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August 08, 2014

Confidence dips ahead of 'modest slowdown'

Confidence dips ahead of 'modest slowdown'Business confidence about the coming year has taken a slight knock although it still remains close to an all-time high, according to a new report.

The UK Business Confidence Monitor has been produced by the Institute of Chartered Accountants in England and Wales (ICAEW) and Grant Thornton. It predicts that there will be a 'modest slowdown' in economic growth later in 2014, with skills shortages becoming a greater challenge to more companies.

The BCM Confidence Index stands at +32.3 this quarter compared to +37.3 in Q2 2014 – the first decline in two years. Altough the UK economy is expected to expand by 0.9.% in Q3 2014, the report says the pace of growth may slow down in the final quarter of this year. The report also finds that growth in employment shows no signs of slowing, but it says salary levels remain muted and getting the right skills is becoming a bigger challenge.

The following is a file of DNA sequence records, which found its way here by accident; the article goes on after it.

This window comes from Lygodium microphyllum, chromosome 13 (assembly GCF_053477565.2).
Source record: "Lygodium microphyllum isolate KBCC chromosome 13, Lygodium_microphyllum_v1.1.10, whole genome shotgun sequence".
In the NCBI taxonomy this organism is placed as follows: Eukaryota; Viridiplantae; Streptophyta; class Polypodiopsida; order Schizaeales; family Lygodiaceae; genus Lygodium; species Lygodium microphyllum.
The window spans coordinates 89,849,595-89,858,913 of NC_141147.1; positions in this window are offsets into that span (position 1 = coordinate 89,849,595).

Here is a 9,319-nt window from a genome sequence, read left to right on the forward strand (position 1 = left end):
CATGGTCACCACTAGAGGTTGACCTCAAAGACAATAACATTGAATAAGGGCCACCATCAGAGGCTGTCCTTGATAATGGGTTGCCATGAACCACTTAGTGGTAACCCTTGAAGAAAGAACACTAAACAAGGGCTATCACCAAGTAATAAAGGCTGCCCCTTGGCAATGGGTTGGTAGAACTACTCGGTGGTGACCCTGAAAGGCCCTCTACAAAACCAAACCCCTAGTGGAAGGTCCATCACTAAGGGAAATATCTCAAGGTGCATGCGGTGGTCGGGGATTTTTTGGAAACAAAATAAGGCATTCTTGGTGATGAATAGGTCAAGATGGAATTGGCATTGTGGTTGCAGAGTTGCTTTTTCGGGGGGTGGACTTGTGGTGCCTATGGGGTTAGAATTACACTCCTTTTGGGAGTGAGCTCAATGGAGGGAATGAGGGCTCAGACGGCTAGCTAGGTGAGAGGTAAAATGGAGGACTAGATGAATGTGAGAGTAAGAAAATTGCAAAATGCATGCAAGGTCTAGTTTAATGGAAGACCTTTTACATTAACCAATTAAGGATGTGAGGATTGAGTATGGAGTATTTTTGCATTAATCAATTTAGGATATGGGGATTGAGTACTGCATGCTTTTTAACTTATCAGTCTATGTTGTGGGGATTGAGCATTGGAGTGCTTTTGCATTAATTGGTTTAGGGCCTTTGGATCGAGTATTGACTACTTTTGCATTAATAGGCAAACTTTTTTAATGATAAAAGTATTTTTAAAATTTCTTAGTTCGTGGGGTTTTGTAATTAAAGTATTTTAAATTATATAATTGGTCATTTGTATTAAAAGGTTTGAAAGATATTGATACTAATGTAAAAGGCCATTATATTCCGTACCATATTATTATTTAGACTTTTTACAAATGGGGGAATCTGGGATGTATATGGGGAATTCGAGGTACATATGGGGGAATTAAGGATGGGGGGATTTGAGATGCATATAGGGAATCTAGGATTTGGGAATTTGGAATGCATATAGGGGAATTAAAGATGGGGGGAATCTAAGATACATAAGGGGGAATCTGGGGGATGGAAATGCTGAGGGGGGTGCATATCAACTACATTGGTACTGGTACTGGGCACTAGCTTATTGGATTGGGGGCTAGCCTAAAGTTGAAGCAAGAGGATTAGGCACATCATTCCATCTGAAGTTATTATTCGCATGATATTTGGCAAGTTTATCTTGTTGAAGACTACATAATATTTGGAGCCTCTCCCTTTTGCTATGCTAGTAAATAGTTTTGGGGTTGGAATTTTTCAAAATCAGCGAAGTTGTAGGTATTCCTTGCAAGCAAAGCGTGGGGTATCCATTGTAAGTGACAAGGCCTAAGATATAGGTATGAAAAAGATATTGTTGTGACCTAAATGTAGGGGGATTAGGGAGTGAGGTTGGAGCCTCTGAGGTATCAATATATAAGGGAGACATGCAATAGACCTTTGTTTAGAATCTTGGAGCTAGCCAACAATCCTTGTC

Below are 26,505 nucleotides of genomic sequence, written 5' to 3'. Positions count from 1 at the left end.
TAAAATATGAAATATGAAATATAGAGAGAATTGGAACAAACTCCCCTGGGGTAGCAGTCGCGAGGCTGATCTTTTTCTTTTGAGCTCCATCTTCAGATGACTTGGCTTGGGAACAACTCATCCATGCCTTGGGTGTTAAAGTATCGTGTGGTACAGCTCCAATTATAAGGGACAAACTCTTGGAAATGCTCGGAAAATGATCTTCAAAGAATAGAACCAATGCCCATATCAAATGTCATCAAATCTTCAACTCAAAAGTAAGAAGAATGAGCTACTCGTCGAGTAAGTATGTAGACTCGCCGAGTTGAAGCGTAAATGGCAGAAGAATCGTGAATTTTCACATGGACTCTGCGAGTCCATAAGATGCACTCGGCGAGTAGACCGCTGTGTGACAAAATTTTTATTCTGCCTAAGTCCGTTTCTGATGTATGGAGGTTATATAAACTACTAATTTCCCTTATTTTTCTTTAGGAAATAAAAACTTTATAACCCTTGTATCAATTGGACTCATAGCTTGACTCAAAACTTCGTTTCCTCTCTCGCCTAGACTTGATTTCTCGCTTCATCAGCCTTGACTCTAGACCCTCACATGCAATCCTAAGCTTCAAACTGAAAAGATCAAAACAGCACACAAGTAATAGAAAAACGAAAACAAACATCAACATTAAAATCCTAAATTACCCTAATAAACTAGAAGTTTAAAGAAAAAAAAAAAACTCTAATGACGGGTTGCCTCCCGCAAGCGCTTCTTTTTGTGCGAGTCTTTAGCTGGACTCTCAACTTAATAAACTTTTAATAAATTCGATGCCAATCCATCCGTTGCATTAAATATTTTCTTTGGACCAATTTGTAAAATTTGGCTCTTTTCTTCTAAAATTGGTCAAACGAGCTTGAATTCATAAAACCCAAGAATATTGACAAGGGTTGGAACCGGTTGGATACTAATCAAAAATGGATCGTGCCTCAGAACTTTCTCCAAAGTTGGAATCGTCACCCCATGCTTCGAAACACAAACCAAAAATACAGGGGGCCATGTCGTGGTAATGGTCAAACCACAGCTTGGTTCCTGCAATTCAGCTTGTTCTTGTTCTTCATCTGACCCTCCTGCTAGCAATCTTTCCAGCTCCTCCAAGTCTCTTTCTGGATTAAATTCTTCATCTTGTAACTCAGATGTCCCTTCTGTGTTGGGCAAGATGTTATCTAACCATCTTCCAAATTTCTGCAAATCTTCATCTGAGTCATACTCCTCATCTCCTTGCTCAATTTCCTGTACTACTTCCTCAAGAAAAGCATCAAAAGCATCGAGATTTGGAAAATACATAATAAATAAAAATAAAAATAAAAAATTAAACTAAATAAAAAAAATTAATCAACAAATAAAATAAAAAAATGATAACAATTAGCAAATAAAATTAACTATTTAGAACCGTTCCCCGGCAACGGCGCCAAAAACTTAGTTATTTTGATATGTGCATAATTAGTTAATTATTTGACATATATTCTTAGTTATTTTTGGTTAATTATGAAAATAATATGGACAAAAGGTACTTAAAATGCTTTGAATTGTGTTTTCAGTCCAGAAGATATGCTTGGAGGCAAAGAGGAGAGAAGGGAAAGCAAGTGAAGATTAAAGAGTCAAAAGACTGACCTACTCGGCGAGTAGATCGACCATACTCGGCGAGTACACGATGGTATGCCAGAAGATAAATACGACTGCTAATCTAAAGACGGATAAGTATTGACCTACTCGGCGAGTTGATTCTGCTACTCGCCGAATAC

Stephen Ibbotson, ICAEW director of business, said: “Businesses are becoming more realistic about the future. The imbalances in our economic recovery that were masked by rising confidence continue to persist – our exports remain weak and investment isn’t maintaining momentum.”

Scott Barnes, CEO of Grant Thornton UK LLP, said: “Whilst the last quarter reveals there has been a dip, business confidence remains very positive, with growth still relatively strong and the private sector looking to create thousands of jobs. Business is however anticipating a slight slowdown in investment, and sourcing the relevant skills has become a greater challenge for some, particularly in construction.”

In addition, turnover and profit growth expectations are levelling off according to the report, despite forecasts for economic growth of 0.9% for Q3 2014. This suggests that the rate of growth may slow down later on in the year and business investment is also expected to slow. The report suggests that this scenario could pave the way for the Bank of England to raise interest rates in early 2015.

At the same time, however, the findings show that domestic sales rather than exports remain the main driver of growth, reflecting the fact that the UK economy is growing more strongly than its key export markets.

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